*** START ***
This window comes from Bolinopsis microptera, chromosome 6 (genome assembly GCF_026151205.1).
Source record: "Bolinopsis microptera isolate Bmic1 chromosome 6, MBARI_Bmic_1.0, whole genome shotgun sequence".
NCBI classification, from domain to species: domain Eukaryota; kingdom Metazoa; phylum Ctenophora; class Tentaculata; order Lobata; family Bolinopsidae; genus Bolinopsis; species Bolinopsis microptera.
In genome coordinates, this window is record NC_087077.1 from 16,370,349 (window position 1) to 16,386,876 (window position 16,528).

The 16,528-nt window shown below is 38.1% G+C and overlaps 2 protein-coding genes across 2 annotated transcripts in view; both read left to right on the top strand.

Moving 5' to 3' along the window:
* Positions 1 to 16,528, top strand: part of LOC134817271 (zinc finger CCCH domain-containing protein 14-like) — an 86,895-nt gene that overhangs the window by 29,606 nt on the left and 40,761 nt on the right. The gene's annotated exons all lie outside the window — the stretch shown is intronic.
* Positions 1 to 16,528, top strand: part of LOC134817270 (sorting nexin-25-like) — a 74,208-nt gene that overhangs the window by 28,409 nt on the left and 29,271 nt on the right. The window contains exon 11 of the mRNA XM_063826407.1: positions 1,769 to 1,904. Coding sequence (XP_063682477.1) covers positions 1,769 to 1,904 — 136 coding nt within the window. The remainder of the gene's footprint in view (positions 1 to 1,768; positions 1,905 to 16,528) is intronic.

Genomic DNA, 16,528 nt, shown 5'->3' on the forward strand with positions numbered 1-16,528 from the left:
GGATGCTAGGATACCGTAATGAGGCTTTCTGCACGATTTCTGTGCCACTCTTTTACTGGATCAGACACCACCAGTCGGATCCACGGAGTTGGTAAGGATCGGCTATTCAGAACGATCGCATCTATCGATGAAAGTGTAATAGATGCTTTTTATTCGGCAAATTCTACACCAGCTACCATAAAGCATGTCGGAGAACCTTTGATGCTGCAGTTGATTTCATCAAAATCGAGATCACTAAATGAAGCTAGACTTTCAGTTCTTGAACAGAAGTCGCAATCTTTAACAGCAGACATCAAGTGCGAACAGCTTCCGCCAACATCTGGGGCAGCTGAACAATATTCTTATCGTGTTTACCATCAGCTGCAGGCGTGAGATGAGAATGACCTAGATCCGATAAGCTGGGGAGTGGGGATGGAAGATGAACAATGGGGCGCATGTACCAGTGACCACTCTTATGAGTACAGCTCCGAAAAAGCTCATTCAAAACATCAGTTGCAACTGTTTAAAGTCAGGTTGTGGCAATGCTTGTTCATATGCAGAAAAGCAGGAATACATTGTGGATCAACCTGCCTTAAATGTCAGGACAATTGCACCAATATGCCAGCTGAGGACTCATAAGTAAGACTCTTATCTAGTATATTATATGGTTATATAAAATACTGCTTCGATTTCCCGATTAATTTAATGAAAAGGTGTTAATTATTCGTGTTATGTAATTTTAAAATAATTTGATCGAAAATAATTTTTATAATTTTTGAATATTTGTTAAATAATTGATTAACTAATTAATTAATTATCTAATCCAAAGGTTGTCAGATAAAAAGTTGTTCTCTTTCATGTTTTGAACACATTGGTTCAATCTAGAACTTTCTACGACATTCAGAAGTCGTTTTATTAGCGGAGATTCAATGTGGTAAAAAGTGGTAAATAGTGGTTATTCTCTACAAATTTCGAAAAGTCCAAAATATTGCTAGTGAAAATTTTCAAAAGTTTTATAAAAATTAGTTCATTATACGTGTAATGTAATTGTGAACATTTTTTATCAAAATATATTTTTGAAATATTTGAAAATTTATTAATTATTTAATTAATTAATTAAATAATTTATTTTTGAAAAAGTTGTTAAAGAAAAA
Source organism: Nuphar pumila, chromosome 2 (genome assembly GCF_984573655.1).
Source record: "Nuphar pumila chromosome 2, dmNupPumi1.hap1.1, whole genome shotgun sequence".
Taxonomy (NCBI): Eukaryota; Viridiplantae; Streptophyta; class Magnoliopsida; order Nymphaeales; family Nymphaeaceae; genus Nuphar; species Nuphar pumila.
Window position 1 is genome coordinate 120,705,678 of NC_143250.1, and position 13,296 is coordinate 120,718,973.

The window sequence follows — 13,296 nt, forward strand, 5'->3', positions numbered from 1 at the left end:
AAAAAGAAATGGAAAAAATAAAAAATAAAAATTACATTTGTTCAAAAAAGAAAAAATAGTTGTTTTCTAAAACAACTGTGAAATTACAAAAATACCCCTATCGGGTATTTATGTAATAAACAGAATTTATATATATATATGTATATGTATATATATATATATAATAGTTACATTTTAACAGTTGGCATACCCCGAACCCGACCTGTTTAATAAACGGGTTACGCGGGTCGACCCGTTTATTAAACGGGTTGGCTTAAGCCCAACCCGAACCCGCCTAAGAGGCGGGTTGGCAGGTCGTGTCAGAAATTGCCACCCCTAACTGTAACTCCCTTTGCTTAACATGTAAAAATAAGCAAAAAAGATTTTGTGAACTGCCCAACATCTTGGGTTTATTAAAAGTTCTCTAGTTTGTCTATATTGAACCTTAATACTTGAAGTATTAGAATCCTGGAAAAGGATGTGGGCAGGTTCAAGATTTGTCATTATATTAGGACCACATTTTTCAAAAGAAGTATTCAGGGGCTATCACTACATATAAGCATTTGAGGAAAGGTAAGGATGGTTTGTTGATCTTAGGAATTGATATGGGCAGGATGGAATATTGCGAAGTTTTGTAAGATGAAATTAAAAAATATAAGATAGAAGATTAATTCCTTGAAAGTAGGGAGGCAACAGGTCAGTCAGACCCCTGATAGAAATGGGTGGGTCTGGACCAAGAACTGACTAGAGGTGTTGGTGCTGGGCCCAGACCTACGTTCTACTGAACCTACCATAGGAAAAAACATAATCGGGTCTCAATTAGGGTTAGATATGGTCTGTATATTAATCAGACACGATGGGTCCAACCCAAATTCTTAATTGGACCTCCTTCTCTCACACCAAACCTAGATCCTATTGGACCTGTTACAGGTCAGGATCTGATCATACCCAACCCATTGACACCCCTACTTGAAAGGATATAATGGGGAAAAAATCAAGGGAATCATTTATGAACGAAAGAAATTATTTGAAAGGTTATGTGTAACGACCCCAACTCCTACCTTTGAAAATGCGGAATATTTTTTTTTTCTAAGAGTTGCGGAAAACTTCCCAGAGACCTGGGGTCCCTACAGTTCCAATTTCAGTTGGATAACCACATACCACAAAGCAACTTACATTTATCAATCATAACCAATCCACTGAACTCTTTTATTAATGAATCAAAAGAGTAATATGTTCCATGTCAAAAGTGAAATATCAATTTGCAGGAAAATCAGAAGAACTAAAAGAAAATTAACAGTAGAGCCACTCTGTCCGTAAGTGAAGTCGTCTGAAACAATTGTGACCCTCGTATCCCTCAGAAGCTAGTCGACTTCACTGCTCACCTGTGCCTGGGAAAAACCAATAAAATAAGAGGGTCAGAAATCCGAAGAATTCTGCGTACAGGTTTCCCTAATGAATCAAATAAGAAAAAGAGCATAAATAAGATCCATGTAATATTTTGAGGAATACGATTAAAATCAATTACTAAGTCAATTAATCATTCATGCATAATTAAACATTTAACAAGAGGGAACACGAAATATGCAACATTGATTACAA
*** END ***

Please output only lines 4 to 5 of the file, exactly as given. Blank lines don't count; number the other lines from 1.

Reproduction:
In genome coordinates, this window is record NC_087077.1 from 16,370,349 (window position 1) to 16,386,876 (window position 16,528).

The 16,528-nt window shown below is 38.1% G+C and overlaps 2 protein-coding genes across 2 annotated transcripts in view; both read left to right on the top strand.